New yorker article on online dating
PICTURE PERFECT People put a huge amount of time into writing the perfect profile, but does all that effort pay off? It offered the minimal information people needed to have an in-person meeting.
No lengthy profile, no back-and-forth chat, just a blurred photo.
A recent study led by the Northwestern psychologist Eli J.
Finkel argues that no mathematical algorithm can predict whether two people will make a good couple.
As Christian Rudder, an Ok Cupid co-founder, tells it, women who were rated very attractive were unlikely to respond to men rated less attractive.
But when they were matched on Crazy Blind Date, they had a good time. Rudder puts it, “people appear to be heavily preselecting online for something that, once they sit down in person, doesn’t seem important to them.”Some of what we learned about effective photos on Ok Cupid was predictable: Women who flirt for the camera or show cleavage are quite successful.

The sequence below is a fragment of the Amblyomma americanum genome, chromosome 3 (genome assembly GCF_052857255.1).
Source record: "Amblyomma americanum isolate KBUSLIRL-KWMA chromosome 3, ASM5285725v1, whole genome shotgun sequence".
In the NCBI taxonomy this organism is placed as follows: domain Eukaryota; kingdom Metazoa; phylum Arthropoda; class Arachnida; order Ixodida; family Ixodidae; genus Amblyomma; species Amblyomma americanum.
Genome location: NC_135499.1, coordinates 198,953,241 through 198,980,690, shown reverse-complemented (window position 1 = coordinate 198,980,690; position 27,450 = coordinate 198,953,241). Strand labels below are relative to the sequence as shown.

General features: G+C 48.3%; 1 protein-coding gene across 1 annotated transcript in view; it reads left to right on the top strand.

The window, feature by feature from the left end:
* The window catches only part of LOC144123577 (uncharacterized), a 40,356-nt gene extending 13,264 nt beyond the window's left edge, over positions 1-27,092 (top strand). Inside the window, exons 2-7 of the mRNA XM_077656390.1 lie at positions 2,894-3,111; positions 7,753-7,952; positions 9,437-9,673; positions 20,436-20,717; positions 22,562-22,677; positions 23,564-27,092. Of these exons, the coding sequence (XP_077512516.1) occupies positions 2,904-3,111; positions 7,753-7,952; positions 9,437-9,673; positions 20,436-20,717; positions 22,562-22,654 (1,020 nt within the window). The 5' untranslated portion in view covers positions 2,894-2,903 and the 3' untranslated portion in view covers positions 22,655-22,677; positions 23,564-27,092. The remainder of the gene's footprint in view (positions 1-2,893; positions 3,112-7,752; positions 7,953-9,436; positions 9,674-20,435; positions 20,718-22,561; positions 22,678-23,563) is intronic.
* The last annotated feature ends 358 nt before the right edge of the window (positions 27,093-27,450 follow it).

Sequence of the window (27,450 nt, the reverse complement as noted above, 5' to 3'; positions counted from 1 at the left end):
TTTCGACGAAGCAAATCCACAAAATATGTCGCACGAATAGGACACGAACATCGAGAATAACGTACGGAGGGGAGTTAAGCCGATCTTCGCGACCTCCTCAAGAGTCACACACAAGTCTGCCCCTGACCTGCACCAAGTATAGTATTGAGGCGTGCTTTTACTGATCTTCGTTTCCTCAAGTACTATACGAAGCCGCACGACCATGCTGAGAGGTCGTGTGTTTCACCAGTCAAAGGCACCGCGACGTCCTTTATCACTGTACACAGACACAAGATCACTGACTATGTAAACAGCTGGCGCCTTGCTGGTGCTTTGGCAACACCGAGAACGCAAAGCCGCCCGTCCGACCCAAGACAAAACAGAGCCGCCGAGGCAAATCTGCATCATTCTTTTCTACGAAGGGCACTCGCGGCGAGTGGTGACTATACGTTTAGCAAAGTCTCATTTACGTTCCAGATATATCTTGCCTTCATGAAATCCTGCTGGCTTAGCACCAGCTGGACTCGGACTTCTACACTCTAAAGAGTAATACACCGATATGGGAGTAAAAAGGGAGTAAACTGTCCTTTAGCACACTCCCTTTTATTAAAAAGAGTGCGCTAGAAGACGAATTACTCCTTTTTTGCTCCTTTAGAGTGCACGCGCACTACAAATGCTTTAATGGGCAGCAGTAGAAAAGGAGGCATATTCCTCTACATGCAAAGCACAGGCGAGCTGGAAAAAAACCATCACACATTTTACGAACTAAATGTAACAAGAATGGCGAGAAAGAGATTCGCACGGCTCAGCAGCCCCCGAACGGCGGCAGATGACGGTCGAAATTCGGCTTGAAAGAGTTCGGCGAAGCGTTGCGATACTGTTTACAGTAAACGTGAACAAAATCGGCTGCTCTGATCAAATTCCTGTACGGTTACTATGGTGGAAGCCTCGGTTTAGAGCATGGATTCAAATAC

“They be called ‘introducing services.’ They enable you to go out and go and meet the person yourself.”What about those search algorithms?
When researchers analyzed characteristics of couples who’d met on Ok Cupid, they discovered that one-third had matching answers on three surprisingly important questions: “Do you like horror movies?
(Some categories overlapped.)By 2009, half of all straight couples still met through friends or at a bar or restaurant, but 22 percent met online, and all other sources had shrunk.Cacioppo, more than one-third of couples who married in the United States from 2005 to 2012 met online.Online dating generates a spectrum of reactions: exhilaration, fatigue, inspiration, fury. The typical American spends more of her life single than married, which means she’s likely to invest ever more time searching for romance online. Where to write a negative review calling out the restaurant that gave you food poisoning and ruined your vacation. Where to get treatment for the food poisoning you got at that restaurant where you ate on vacation.